Nokia Corporation (HEL:NOKIA) most popular amongst individual investors who own 59% of the shares, institutions hold 35%

By
Simply Wall St
Published
December 09, 2021
HLSE:NOKIA
Source: Shutterstock

To get a sense of who is truly in control of Nokia Corporation (HEL:NOKIA), it is important to understand the ownership structure of the business. With 59% stake, individual investors possess the maximum shares in the company. That is, the group stands to benefit the most if the stock rises (or lose the most if there is a downturn).

Institutions, on the other hand, account for 35% of the company's stockholders. Large companies usually have institutions as shareholders, and we usually see insiders owning shares in smaller companies.

Let's take a closer look to see what the different types of shareholders can tell us about Nokia.

Check out our latest analysis for Nokia

ownership-breakdown
HLSE:NOKIA Ownership Breakdown December 9th 2021

What Does The Institutional Ownership Tell Us About Nokia?

Many institutions measure their performance against an index that approximates the local market. So they usually pay more attention to companies that are included in major indices.

We can see that Nokia does have institutional investors; and they hold a good portion of the company's stock. This suggests some credibility amongst professional investors. But we can't rely on that fact alone since institutions make bad investments sometimes, just like everyone does. It is not uncommon to see a big share price drop if two large institutional investors try to sell out of a stock at the same time. So it is worth checking the past earnings trajectory of Nokia, (below). Of course, keep in mind that there are other factors to consider, too.

earnings-and-revenue-growth
HLSE:NOKIA Earnings and Revenue Growth December 9th 2021

Hedge funds don't have many shares in Nokia. The company's largest shareholder is Solidium Oy, with ownership of 5.2%. The Vanguard Group, Inc. is the second largest shareholder owning 3.5% of common stock, and BlackRock, Inc. holds about 3.2% of the company stock.

Our studies suggest that the top 25 shareholders collectively control less than half of the company's shares, meaning that the company's shares are widely disseminated and there is no dominant shareholder.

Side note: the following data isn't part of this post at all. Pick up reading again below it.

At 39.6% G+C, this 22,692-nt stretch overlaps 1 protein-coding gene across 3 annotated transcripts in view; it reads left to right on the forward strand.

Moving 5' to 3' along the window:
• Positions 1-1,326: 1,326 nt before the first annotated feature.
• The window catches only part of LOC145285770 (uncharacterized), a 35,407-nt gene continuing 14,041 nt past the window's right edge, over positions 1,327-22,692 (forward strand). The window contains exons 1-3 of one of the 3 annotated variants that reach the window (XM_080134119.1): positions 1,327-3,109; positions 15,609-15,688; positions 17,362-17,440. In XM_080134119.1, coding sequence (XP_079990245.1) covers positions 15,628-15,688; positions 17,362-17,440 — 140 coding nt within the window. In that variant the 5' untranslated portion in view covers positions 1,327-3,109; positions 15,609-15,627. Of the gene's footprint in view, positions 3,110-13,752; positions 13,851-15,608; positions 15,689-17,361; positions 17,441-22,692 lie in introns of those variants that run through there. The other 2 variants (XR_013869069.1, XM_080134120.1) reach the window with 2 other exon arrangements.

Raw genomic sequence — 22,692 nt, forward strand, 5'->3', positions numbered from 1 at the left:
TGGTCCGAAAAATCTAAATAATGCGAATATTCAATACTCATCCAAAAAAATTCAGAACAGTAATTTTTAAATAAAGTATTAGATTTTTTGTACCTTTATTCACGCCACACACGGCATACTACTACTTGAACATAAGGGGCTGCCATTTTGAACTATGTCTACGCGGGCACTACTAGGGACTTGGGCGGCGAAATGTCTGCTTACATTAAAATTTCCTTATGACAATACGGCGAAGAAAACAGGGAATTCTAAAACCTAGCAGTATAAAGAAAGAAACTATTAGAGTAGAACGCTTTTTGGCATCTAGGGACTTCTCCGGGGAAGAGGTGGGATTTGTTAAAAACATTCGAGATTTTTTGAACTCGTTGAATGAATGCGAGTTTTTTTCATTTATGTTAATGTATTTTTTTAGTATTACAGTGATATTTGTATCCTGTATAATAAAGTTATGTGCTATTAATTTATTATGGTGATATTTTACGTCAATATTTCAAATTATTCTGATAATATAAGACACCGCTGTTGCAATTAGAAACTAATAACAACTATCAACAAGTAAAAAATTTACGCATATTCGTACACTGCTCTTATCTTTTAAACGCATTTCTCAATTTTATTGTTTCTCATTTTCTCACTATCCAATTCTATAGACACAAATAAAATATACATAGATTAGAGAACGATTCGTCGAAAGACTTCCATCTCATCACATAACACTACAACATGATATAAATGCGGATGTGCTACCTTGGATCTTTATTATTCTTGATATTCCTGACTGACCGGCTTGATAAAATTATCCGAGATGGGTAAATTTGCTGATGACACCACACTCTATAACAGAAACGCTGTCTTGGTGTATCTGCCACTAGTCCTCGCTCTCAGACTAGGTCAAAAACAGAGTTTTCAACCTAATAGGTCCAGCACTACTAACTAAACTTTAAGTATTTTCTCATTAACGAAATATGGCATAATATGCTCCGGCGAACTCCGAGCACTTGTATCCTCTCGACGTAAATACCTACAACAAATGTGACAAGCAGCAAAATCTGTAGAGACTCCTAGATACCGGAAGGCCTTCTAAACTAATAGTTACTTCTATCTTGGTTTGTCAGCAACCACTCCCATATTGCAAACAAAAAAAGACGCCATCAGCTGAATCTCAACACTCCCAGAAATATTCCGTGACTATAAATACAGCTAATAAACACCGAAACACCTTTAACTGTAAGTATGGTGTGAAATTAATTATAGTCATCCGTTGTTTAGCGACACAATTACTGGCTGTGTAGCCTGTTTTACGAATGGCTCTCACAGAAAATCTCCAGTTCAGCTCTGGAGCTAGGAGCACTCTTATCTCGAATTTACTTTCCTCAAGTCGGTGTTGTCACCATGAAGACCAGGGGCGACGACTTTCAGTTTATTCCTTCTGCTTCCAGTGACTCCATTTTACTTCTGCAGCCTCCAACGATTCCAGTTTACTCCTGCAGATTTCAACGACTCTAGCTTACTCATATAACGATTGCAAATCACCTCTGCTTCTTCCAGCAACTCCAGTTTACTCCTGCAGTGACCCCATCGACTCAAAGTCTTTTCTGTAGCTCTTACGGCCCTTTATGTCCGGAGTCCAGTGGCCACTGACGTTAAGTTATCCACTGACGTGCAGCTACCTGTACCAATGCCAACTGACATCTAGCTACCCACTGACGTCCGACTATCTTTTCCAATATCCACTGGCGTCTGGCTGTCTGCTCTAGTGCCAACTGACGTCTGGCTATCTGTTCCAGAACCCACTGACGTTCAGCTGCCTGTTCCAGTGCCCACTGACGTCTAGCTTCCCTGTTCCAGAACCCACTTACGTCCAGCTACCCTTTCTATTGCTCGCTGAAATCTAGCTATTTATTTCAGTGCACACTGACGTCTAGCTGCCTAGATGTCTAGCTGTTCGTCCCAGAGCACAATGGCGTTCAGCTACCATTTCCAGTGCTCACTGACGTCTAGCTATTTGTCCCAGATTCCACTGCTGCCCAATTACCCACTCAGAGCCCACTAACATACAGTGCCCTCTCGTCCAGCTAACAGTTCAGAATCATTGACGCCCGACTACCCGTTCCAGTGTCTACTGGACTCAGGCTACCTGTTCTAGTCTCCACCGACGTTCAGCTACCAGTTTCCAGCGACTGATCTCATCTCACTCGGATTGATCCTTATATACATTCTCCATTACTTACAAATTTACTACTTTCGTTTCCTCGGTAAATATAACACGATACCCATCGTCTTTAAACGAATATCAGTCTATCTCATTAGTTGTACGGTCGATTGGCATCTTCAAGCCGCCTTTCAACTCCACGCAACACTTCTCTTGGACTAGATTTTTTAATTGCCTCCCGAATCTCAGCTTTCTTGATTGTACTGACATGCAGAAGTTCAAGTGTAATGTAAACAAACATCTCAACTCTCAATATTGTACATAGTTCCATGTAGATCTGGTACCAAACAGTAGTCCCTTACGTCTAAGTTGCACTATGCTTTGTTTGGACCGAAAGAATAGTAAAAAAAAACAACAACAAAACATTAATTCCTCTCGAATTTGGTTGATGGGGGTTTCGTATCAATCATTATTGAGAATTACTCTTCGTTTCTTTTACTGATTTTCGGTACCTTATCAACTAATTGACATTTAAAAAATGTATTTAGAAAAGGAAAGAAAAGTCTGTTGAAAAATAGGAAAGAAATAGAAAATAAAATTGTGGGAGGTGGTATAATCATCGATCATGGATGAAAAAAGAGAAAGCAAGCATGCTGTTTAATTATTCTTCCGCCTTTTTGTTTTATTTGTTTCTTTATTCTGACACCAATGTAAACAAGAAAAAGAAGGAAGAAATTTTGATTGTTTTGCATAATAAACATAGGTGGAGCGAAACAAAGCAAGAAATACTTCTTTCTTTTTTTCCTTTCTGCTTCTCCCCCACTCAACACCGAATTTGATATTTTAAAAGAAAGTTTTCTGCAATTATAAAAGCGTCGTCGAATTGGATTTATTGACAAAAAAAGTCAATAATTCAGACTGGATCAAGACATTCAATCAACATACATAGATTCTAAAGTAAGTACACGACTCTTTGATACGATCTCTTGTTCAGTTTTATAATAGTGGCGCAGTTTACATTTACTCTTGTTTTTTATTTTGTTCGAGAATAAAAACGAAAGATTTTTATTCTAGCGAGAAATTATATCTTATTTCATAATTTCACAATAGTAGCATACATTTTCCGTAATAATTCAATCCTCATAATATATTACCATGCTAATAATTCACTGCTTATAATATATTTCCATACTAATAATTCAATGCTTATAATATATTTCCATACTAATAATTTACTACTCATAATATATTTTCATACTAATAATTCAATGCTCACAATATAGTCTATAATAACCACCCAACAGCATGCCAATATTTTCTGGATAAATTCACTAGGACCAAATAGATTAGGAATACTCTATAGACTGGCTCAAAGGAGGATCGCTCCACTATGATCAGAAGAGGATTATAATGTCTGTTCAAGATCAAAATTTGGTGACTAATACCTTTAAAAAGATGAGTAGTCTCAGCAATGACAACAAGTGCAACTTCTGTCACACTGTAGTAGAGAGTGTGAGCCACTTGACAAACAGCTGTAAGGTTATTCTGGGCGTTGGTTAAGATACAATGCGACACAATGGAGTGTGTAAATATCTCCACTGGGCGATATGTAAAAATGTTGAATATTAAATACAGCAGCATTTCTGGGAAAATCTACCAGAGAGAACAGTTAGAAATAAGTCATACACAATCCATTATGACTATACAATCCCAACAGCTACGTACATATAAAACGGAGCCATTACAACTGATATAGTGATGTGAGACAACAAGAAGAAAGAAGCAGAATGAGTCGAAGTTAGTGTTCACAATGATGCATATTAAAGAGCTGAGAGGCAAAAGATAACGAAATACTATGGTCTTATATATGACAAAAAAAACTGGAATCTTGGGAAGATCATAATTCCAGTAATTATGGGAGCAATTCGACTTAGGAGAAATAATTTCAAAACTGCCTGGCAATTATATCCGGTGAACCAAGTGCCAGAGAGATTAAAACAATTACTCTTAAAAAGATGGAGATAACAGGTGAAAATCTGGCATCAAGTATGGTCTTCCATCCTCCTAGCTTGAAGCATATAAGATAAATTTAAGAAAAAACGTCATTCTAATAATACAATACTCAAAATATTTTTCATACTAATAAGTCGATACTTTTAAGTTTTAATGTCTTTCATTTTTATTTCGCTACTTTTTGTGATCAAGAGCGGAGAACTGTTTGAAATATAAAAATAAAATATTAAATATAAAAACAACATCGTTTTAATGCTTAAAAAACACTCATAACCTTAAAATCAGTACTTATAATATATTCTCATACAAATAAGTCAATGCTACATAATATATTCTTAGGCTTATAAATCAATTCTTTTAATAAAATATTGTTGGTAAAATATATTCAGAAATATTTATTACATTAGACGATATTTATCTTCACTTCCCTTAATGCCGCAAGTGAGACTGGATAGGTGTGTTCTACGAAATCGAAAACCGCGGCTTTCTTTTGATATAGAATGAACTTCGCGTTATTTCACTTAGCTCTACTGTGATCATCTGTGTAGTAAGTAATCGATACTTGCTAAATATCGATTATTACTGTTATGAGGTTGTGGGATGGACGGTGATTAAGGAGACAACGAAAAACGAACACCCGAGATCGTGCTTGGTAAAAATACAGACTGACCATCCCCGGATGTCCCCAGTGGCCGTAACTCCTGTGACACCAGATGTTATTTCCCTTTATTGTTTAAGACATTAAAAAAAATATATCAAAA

Researching institutional ownership is a good way to gauge and filter a stock's expected performance. The same can be achieved by studying analyst sentiments. There are plenty of analysts covering the stock, so it might be worth seeing what they are forecasting, too.

Insider Ownership Of Nokia

The definition of company insiders can be subjective and does vary between jurisdictions. Our data reflects individual insiders, capturing board members at the very least. The company management answer to the board and the latter should represent the interests of shareholders. Notably, sometimes top-level managers are on the board themselves.

Most consider insider ownership a positive because it can indicate the board is well aligned with other shareholders. However, on some occasions too much power is concentrated within this group.

Our most recent data indicates that insiders own less than 1% of Nokia Corporation. But they may have an indirect interest through a corporate structure that we haven't picked up on. Being so large, we would not expect insiders to own a large proportion of the stock. Collectively, they own €24m of stock. It is always good to see at least some insider ownership, but it might be worth checking if those insiders have been selling.

General Public Ownership

The general public, mostly comprising of individual investors, collectively holds 59% of Nokia shares. This level of ownership gives investors from the wider public some power to sway key policy decisions such as board composition, executive compensation, and the dividend payout ratio.

Private Equity Ownership

With a stake of 5.2%, private equity firms could influence the Nokia board. Some investors might be encouraged by this, since private equity are sometimes able to encourage strategies that help the market see the value in the company. Alternatively, those holders might be exiting the investment after taking it public.

Next Steps:

While it is well worth considering the different groups that own a company, there are other factors that are even more important.

I always like to check for a history of revenue growth. You can too, by accessing this free chart of historic revenue and earnings in this detailed graph.

If you are like me, you may want to think about whether this company will grow or shrink. Luckily, you can check this free report showing analyst forecasts for its future.

NB: Figures in this article are calculated using data from the last twelve months, which refer to the 12-month period ending on the last date of the month the financial statement is dated. This may not be consistent with full year annual report figures.

Discounted cash flow calculation for every stock

Simply Wall St does a detailed discounted cash flow calculation every 6 hours for every stock on the market, so if you want to find the intrinsic value of any company just search here. It’s FREE.

Make Confident Investment Decisions

Simply Wall St's Editorial Team provides unbiased, factual reporting on global stocks using in-depth fundamental analysis.
Find out more about our editorial guidelines and team.